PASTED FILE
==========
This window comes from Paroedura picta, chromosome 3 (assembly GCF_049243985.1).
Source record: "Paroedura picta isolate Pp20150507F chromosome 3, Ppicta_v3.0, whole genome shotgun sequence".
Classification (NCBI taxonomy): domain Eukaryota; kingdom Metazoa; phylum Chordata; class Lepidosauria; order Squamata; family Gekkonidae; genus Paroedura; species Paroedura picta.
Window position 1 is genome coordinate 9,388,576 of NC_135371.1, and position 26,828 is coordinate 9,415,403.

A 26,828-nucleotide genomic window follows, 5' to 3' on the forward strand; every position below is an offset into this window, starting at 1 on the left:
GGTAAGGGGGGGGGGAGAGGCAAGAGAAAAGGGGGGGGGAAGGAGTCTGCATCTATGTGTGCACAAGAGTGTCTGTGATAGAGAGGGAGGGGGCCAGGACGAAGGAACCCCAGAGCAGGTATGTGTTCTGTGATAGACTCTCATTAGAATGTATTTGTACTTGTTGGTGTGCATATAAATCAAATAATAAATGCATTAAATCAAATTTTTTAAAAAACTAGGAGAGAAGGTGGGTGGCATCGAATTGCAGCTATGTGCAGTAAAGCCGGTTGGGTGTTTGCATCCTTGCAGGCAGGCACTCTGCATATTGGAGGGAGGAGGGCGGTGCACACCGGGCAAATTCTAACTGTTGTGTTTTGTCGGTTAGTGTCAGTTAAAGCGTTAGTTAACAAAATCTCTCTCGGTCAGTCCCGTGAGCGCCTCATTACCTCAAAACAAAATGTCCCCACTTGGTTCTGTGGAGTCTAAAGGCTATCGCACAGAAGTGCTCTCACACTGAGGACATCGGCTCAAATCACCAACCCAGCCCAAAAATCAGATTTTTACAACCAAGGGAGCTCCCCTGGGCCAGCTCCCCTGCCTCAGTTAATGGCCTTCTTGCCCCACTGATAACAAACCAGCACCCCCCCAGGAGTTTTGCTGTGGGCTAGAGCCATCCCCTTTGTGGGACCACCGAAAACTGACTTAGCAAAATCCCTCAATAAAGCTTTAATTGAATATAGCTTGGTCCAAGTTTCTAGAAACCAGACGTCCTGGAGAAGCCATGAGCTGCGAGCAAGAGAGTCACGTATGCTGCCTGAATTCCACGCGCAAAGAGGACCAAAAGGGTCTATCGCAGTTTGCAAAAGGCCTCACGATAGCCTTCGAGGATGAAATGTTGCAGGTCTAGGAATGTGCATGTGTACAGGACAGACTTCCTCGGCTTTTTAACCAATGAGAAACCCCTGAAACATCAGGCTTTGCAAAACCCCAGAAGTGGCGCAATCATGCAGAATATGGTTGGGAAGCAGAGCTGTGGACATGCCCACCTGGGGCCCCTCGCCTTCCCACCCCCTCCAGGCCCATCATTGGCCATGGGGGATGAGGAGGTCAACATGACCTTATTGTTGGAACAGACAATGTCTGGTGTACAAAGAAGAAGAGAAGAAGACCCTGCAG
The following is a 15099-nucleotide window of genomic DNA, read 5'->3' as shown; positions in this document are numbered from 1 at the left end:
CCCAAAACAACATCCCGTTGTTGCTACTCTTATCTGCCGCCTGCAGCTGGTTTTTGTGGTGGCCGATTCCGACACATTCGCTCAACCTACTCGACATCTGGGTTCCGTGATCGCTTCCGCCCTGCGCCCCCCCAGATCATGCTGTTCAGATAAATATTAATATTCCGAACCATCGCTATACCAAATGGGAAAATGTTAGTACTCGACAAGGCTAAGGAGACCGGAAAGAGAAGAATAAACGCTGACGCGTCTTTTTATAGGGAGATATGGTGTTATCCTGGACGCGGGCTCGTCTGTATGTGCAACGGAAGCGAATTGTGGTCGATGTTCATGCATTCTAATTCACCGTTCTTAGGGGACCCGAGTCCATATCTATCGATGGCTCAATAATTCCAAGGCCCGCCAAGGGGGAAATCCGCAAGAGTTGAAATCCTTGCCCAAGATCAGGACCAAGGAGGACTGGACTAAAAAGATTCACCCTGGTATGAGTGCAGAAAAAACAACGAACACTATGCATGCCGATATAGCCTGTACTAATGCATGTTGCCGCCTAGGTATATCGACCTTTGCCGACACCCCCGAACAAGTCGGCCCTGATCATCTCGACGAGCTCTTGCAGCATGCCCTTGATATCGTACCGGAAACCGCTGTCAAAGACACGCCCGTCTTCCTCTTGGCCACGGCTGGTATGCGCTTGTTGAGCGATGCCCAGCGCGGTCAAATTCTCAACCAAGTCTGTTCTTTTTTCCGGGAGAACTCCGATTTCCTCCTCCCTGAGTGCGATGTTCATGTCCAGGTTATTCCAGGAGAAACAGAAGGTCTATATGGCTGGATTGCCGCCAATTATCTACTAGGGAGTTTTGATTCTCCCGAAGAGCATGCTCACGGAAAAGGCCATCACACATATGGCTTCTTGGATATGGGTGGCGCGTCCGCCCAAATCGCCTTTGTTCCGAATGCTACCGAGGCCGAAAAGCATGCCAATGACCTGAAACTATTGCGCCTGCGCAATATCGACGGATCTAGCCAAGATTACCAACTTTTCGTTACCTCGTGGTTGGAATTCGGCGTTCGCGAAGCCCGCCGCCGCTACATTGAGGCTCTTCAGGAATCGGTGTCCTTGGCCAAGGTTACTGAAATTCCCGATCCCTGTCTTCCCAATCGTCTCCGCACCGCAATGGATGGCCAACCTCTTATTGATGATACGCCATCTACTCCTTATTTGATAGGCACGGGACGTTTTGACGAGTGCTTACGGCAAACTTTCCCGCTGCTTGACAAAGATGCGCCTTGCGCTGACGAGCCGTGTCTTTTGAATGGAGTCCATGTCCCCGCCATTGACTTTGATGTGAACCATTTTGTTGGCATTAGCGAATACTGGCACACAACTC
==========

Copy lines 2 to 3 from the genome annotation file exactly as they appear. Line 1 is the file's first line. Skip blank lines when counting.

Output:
Source record: "Paroedura picta isolate Pp20150507F chromosome 3, Ppicta_v3.0, whole genome shotgun sequence".
Classification (NCBI taxonomy): domain Eukaryota; kingdom Metazoa; phylum Chordata; class Lepidosauria; order Squamata; family Gekkonidae; genus Paroedura; species Paroedura picta.